by Bea Willis
Highlands & Houston, is the title of a new album that combines traditional Scottish and Celtic sounds with Texas blues and fifties rock-n-roll. Texas guitarist Michael Hurdle teamed up with Scottish fiddler Paul Anderson to create Highlands & Houston. Anderson is a musical rarity in more ways than one, not only is he a remarkably able fiddler, but he is able to blend many styles while holding true to the Scottish sound. Hurdle is tasteful guitarist that has a strong ear for melody and creating ambient texture. Together they bring us music that is remarkably organic and subtle in its complexities.
Within this unlikely framework, there is delightful playing offered up, with notable blues and fifties rock-n-roll influence. “Cabin Fever” starts the CD, a Hurdle original, the open sound of hurdles clean bell-like guitar figure sets up the relaxed groove. The bass and drums enter and the band is off. The music is more about setting up a feeling and texture and outright melodic statements. Anderson’s fiddle provides an upper register melody that floats over the various shuffle grooves. The ethereal production improves upon the ambient feel.
The instrumental playing on this album is a splendid study in less is more. Although everyone is more than sufficient to justify a more virtuosic approach, effort is put more on the overall musical sonorities first. For example, “Window in the Clouds” opens with Hurdle playing a rubato chord melody on his Strat, slowly building to a fifties rock-n-roll influence twelve eight feel. Anderson’s fiddle sound is warm and flowing, with just a hint of vibrato. The music feeling set up by this track is relaxing and the Celtic mix with the fifties rock-n-roll sound real does work! The double time feel section has a very nice fiddle solo by Anderson, his brilliance is evident and apparent.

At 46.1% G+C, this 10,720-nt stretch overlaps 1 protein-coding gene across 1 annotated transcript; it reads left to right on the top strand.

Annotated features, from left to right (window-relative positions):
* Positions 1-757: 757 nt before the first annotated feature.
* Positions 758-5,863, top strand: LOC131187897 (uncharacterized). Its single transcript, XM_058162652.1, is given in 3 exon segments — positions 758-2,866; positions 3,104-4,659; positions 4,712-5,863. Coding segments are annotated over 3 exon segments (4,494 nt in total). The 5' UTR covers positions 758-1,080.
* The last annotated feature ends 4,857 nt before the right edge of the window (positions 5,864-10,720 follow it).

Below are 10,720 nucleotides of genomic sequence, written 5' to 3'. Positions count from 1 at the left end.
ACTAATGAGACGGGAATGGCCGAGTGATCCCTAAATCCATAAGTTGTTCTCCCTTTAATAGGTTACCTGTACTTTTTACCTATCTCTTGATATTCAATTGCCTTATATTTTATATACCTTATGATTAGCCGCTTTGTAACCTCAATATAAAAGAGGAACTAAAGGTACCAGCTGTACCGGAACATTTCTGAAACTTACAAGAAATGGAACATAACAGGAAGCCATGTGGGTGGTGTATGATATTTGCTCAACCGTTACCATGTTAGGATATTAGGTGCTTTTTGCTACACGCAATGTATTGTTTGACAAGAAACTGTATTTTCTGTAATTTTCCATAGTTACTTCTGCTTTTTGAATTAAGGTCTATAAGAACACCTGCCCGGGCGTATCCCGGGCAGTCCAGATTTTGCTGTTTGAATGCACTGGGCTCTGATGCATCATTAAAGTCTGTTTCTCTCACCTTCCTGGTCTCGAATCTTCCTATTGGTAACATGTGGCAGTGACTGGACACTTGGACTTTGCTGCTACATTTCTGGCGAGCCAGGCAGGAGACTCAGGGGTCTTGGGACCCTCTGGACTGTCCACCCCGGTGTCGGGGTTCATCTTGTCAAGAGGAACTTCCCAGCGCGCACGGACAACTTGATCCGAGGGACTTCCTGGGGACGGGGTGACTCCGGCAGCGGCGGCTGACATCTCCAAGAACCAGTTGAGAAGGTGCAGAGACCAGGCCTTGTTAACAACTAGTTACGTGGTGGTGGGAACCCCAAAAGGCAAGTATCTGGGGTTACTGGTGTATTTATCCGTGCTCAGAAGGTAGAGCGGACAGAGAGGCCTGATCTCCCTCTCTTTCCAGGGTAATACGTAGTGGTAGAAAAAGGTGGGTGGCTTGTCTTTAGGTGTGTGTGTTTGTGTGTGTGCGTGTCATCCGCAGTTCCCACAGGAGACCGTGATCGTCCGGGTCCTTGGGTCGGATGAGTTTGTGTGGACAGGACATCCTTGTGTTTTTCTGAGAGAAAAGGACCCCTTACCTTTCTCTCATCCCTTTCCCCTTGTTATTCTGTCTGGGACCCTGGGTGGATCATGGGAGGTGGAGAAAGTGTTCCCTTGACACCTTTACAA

“The Rose of Glen Davan,” an Anderson original, is a beautiful fiddle melody. Anderson’s violin sound is authentic, flawless intonation and a subtle Scottish attitude, gives the tune its beauty and delight. Even though this track is short, it is a nice break that further supports the theme of the album, Anderson’s phrasing is very lyrical and this duet is a treat to hear on this wonderful collaboration between like-minded musicians.
Tracks to sample first: “Cabin Fever,” “Window in the Clouds,” “The Rose of Glen Davan” and “River Road.” The song to take a chance on is “A Song from Charlotte.”